Backup quarterback Jason Campbell will be given a legitimate shot to beat out Brandon Weeden for the starting job, and the competition between the two is more than just lip service, league sources said.

That's one of the main reasons the Browns have been reluctant during the off-season to tout Weeden as their guy for 2013.

On the final day of the recent NFL Draft, when asked if not drafting a QB meant the Browns were committed to Weeden, head coach Rob Chudzinski said: "I feel good about the group. How all that plays out, we'll see and know in time. I'm excited about Brandon and the progress he's made thus far, learning the system to the point we are right now, which is still very early.

"I've also been pleased with Jason [Campbell] and the role he's taken on being there.

"We want to give these guys every opportunity to succeed and give Brandon, since you are asking about him specifically, every opportunity to succeed."

Pressed on whether the team is moving forward with Weeden as the intended starter, Chudzinski said: "We're going to proceed as we're proceeding right now."

"Brandon is getting the reps with the first team and working with the first group. A lot of this will remain to be seen when we get into pads and we get into real football instead of the football where you run around in shorts on air."

Chudzinski's remarks were consistent with what he said during the Browns' voluntary minicamp April 16-18, in which Weeden took the first-team reps.

Campbell, who heads into camp as the clear No. 2, had other options in free agency but signed with the Browns because they provided him with the best opportunity to return to a starting role. And his contract includes plenty of incentives and escalators if he lands the job.

He signed a two-year deal worth $3.75 million, including $500,000 guaranteed. His base salaries are $1.5 million in 2013 and $2.25 million in 2014. But if he plays 65 percent to 79 percent of the snaps in 2013, he'll receive an extra $350,000 this year and $2 million more in 2014. And if he plays at least 80 percent of the snaps, the incentive for 2013 increases to $800,000.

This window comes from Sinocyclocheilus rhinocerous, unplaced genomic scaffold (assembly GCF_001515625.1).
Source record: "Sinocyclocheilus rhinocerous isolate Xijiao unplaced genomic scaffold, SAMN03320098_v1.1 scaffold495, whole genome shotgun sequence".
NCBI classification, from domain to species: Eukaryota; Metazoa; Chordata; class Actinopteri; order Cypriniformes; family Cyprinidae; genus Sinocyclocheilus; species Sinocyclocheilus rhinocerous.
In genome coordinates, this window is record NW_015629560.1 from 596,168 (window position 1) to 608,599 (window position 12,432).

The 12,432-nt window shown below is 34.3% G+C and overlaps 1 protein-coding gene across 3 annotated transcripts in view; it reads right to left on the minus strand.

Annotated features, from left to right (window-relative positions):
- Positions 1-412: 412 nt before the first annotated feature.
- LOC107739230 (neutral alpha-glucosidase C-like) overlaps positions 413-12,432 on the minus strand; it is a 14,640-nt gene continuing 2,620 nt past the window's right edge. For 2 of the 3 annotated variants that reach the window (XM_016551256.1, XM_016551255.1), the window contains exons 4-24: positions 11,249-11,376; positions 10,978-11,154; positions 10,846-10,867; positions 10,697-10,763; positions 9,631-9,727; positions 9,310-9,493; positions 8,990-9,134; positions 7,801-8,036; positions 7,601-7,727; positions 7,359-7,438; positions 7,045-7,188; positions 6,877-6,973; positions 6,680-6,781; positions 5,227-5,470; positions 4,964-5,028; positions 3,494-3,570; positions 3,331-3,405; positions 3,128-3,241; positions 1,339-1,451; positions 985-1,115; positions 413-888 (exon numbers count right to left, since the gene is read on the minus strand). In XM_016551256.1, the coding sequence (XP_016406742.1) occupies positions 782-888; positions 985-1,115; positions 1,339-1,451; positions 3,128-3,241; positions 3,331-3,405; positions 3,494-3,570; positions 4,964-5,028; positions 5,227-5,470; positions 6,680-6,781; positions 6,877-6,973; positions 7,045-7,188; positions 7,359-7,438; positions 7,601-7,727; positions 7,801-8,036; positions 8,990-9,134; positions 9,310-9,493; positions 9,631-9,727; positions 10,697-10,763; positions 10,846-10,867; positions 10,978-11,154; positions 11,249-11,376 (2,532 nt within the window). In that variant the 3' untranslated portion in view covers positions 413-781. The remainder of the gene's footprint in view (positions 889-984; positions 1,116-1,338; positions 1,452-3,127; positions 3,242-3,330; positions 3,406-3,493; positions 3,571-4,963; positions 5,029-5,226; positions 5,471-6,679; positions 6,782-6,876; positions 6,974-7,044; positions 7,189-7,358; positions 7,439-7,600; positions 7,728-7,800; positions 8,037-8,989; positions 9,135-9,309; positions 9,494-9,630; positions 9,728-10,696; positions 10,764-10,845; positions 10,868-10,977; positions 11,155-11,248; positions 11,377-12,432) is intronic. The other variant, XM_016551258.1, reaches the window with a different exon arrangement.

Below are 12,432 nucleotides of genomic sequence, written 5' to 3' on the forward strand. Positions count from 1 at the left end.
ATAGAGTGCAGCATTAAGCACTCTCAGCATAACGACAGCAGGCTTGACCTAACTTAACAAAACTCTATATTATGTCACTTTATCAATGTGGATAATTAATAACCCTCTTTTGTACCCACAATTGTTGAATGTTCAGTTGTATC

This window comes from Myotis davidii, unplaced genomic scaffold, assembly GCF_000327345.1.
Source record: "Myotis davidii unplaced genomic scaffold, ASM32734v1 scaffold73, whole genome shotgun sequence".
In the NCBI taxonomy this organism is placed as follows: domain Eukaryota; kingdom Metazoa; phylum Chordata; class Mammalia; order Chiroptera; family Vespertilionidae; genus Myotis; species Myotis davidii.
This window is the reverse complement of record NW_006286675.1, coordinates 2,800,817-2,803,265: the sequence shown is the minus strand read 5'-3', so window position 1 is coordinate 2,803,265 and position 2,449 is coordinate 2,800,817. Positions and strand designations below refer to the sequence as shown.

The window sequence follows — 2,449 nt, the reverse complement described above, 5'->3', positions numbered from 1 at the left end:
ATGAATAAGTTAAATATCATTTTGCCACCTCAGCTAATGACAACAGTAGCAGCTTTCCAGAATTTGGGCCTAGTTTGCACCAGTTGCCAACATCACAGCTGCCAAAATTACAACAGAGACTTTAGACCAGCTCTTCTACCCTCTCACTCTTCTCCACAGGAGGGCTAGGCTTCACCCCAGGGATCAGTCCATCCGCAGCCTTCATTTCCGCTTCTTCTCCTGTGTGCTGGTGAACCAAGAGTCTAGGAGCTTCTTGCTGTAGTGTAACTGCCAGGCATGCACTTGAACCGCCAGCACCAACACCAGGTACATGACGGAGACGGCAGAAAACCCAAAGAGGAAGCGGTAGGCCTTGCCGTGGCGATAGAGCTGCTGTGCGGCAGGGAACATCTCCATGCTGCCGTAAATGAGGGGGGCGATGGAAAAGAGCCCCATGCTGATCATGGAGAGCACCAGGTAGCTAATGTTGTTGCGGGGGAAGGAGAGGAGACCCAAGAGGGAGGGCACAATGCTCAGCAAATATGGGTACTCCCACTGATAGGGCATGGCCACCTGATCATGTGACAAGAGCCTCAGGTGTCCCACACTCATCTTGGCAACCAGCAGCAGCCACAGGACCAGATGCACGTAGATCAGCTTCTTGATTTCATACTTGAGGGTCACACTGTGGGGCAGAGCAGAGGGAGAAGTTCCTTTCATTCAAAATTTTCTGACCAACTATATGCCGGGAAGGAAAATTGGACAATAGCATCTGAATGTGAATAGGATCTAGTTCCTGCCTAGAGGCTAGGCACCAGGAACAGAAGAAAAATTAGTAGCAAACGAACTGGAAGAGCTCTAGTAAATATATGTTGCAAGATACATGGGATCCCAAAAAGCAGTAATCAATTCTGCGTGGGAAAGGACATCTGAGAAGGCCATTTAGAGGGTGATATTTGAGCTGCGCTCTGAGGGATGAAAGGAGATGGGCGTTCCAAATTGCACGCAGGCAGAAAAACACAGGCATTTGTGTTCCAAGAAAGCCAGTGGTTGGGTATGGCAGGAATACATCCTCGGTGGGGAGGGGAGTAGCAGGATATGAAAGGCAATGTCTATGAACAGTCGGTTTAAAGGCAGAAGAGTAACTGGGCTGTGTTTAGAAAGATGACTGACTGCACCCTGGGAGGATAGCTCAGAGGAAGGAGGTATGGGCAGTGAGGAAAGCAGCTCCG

(The escalators include an extra $500,000 in 2014 for 30 percent of the snaps, $1 million for 40 percent and $1.5 million for 50 percent.)

And even though Campbell is a willing mentor for Weeden, he's determined to regain the starting status he had in 2011 before former Browns linebackers Chris Gocong and Scott Fujita converged on him and broke his collarbone in a 24-17 Raiders victory Oct. 16. Campbell had led the Raiders to a 4-2 start that season and was one of the most talked-about quarterbacks in the NFL.

But the Raiders traded for Carson Palmer, and Campbell became expendable. He signed a one-year deal with the Bears last season to back up Jay Cutler and try to get his career back on track, but losing the starting job in Oakland still sticks in his craw.

"I was off to the best season of my career," Campbell said at minicamp. "To wake up and find out about the trade [for Palmer] and know I wasn't starting anymore, it was a tough pill to swallow."

Campbell, a ninth-year pro, has been respectful of Weeden's incumbent status and has been careful not to step on any toes.